St. Augustine Ear, Nose & Throat is a proud sponsor of Davidson Cares, a fundraising program benefiting local schools.
The health of a community depends on multiple factors – among them, a rich education for its youngest members. That’s why St. Augustine Ear, Nose & Throat founder Dr. Kalpana DePasquale is excited to sponsor Davidson Cares, a successful corporate giving program that benefits several St. Augustine Schools.
Davidson Cares raises funds to support and enhance educational programs in the World Golf Village Area including Mill Creek Elementary, Wards Creek Elementary, Palencia Elementary and Pacetti Bay Middle School. And there are plenty of fun ways you can help via the Davidson Cares 2.0 fundraising project.
It all starts October 28 with a travel raffle that awards one lucky winner $2,500 toward a fun family vacation. The prize includes airfare, accommodations and trip entertainment. The winner will be announced February 8, 2014 at the Davidson Cares 5K Race. The race is open to runners, walkers, stroller-pushers and dog lovers everywhere and features lots of activities for the little ones, including a mile-long kids’ run.
And, mark your calendars for Friday, November 8 for the Second Annual Davidson Cares Fundraiser. It’s co-hosted by St. Augustine’s Mile Marker Brewing and features delicious food, samples of top brews and raffles for dozens of great items – all for a worthy cause.
Join St. Augustine Ear, Nose & Throat and Davidson Cares in helping to improve education for local children. Visit DavidsonCares.com to find out how you can participate.
St. Augustine Ear, Nose & Throat and Avanti Medical Spa recently announced its promotion of Ashley Perez to the position of office manager. Perez joined the practice in 2011 as a receptionist and has seven years of experience in office billing and insurance administration in the chiropractic, physical occupational therapy and veterinary fields.
Perez’s new responsibilities include overseeing front office staff, patient scheduling, practice and surgery coordination, medical records administration, billing and patient satisfaction surveys. She also will assist in making decisions concerning hiring, equipment upgrades, medical system advancements and inventory, and will be an integral part of setting goals and expanding the practice. Perez holds an A.A. degree from Santa Fe College in Gainesville.
Dr. Kalpana DePasquale
Dr. Kalpana DePasquale, DO and founder of St. Augustine Ear, Nose & Throat and Avanti Medical Spa also announced expansion details. The practice now will offer advanced treatments and management of ear, nose and throat (ENT) disorders at Flagler Multi-Specialty Care located in the Shoppes at Murabella in St. Augustine. Dr. DePasquale will see patients at the center on Wednesdays, 8 a.m. – noon by appointment.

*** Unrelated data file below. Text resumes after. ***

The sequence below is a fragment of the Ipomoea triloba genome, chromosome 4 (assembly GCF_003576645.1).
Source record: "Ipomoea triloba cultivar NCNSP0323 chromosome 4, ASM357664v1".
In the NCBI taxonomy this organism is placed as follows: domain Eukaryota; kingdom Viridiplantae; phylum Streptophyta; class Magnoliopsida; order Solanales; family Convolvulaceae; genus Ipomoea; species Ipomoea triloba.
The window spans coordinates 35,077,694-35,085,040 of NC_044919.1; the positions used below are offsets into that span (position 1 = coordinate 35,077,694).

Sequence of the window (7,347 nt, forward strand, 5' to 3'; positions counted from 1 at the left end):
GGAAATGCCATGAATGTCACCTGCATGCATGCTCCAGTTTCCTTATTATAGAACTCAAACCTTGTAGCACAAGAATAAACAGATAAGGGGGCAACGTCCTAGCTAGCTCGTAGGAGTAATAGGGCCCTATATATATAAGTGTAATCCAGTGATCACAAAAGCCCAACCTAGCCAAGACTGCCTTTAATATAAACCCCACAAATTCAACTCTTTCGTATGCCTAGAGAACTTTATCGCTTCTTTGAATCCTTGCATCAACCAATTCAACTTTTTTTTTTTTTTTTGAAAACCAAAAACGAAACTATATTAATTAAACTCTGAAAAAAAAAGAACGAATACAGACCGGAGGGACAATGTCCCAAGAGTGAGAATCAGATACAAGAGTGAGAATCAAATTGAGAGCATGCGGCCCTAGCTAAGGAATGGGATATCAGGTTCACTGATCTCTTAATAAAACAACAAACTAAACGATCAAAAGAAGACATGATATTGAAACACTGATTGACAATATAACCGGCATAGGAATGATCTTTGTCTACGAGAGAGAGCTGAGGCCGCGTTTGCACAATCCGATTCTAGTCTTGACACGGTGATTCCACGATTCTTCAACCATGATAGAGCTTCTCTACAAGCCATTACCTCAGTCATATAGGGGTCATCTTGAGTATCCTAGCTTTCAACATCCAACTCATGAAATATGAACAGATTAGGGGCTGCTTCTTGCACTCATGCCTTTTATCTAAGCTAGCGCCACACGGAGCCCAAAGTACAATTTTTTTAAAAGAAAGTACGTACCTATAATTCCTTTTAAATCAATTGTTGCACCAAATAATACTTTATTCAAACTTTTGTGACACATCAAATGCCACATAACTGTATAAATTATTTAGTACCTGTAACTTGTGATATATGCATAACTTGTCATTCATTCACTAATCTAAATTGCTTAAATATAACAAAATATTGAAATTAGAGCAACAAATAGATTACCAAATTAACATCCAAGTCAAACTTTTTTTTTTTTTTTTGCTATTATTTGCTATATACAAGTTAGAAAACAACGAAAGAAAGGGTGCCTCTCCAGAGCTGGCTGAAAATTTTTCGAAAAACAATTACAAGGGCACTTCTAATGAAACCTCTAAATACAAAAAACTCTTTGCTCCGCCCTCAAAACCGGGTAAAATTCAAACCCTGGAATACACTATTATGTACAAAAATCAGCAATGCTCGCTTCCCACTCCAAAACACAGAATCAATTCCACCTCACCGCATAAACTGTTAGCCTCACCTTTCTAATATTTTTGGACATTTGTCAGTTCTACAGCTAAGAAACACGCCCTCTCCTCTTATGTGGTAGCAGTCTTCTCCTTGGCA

“This thriving region is expanding with its population of families and retirees who require specialized medical attention in ENT,” said Dr. DePasquale of the decision to offer more services in northwest St. Johns County. She also is affiliated with Baptist Medical Center South in Jacksonville and Saint Augustine Surgery Center.
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Feel like nodding off at work? You may have sleep apnea.
Snoring elicits plenty of jokes, not to mention bruises from elbow jabs by sleeping partners. But when it’s more than a simple snore, it’s no laughing matter. In fact, loud habitual snoring can be a telltale sign that you have obstructive sleep apnea (OSA), a potentially life threatening disorder.
Obstructive sleep apnea is a condition in which your breathing pauses or significantly slows while you’re sleeping because the airway has become narrowed, blocked or floppy. Affecting one in five adults, OSA can involve a variety of obstruction types including excess tissue, large tonsils or tongue or a problem with the airway muscles, nasal passages or jaw position. Such obstructions cause momentary cessations of breathing or “apneas” and your impulses respond by waking you.
Mild sleep apnea sufferers generally have more than 30 apneas during a seven-hour sleep. In severe cases, one may be unable to breathe for periods of 60 to 90 seconds, and this may recur up to 500 times a night. Depending upon the severity of your case, OSA symptoms can affect multiple areas of your life, work, relationships and health:
- Excessive daytime drowsiness
- Gasping or choking during sleep
- Restless sleep
- Problem with mental function
- Poor judgment or inability to focus
- Memory loss
- Quick temper
- High blood pressure
- Nighttime chest pain
- Depression or mood swings
- Excess weight gain
- Sore throat
- Enlargement of the neck
- Airway crowding
- Morning headaches
- Reduced libido
- Frequent nighttime bathroom trips
Left untreated, OSA can pose serious health risks including heart attacks, strokes, irregular heart beat or hear t disease. Though sleep apnea is a chronic condition typically requiring lifelong treatment, there are multiple options for managing your case and significantly reducing related life-threatening issues. If you suffer sleep apnea and are ready for a good night’s sleep, contact St. Augustine Ear, Nose & Throat at 904-461-6060 or via our online appointment scheduling form.
Increasing your fluid intake can help prevent or minimize nosebleeds common during pregnancy, say specialists with St. Augustine Ear, Nose & Throat.
All the books, websites and friendly advice in the world won’t fully prepare you for what you’ll experience during pregnancy. Among the common, but lesser talked about symptoms of pregnancy is nosebleeds. While they’re typically not a sign of trouble, they certainly can be frustrating and often a little unnerving for the first-time expectant mom.
During the nine months that you’re carrying your baby, your body will produce significantly more blood than normal – up to 50 percent more than the average female. This extra blood is needed to support nourishment to the baby and to keep your own enlarged organs healthy. But it can be taxing on deli
cate blood vessels. Added pressure that extra blood places on vessel walls can cause them to burst and cause a nosebleed.
The good news is that these nosebleeds generally are harmless to you and your baby. And while the increased blood supply may slow down the clotting process, your nosebleed will stop on its own.
Luckily, there are ways to prevent or minimize nosebleeds during your pregnancy:
- Boost your fluid intake. This will help keep your nostrils hydrated and reduce the chance of nosebleeds.
- Lubricate your nostrils. Just a small amount of petroleum or water-based jelly swept across the inner skin of your nose with a Q-tip will help keep them from drying out.
- If you have to sneeze, open your mouth. Closing your mouth while sneezing places enough pressure on the nose to start a bleed.
There are a few instances in which a nosebleed may warrant a doctor’s attention. If a nosebleed occurs after an expectant mother hits her head, or of a bleed doesn’t stop within 20 minutes, see a doctor immediately.
If your nosebleeds persist or become overwhelming, specialists at St. Augustine Ear, Nose & Throat can help. Contact us at 904-461-6060 or via our online email form.